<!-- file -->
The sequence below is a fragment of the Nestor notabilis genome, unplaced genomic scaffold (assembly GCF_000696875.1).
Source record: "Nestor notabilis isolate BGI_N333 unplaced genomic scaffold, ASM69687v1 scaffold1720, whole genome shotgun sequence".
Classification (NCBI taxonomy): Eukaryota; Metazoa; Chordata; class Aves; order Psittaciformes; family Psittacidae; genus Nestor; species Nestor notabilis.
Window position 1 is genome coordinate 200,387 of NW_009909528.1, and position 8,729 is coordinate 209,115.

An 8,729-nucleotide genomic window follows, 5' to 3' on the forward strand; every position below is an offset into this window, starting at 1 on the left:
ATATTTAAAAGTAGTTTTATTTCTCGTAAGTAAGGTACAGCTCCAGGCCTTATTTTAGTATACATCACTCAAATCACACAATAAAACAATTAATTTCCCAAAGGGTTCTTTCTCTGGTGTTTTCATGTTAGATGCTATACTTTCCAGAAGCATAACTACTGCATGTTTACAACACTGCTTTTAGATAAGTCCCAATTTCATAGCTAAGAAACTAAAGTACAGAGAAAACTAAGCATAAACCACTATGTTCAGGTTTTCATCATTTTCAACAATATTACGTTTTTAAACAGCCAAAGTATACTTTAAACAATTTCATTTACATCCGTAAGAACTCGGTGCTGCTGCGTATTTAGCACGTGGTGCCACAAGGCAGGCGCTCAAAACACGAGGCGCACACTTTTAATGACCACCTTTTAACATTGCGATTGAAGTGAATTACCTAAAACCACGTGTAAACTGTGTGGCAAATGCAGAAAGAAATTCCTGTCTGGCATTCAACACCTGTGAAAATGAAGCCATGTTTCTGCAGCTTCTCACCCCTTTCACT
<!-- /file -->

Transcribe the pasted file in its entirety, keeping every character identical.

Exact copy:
The sequence below is a fragment of the Nestor notabilis genome, unplaced genomic scaffold (assembly GCF_000696875.1).
Source record: "Nestor notabilis isolate BGI_N333 unplaced genomic scaffold, ASM69687v1 scaffold1720, whole genome shotgun sequence".
Classification (NCBI taxonomy): Eukaryota; Metazoa; Chordata; class Aves; order Psittaciformes; family Psittacidae; genus Nestor; species Nestor notabilis.
Window position 1 is genome coordinate 200,387 of NW_009909528.1, and position 8,729 is coordinate 209,115.

An 8,729-nucleotide genomic window follows, 5' to 3' on the forward strand; every position below is an offset into this window, starting at 1 on the left:
ATATTTAAAAGTAGTTTTATTTCTCGTAAGTAAGGTACAGCTCCAGGCCTTATTTTAGTATACATCACTCAAATCACACAATAAAACAATTAATTTCCCAAAGGGTTCTTTCTCTGGTGTTTTCATGTTAGATGCTATACTTTCCAGAAGCATAACTACTGCATGTTTACAACACTGCTTTTAGATAAGTCCCAATTTCATAGCTAAGAAACTAAAGTACAGAGAAAACTAAGCATAAACCACTATGTTCAGGTTTTCATCATTTTCAACAATATTACGTTTTTAAACAGCCAAAGTATACTTTAAACAATTTCATTTACATCCGTAAGAACTCGGTGCTGCTGCGTATTTAGCACGTGGTGCCACAAGGCAGGCGCTCAAAACACGAGGCGCACACTTTTAATGACCACCTTTTAACATTGCGATTGAAGTGAATTACCTAAAACCACGTGTAAACTGTGTGGCAAATGCAGAAAGAAATTCCTGTCTGGCATTCAACACCTGTGAAAATGAAGCCATGTTTCTGCAGCTTCTCACCCCTTTCACT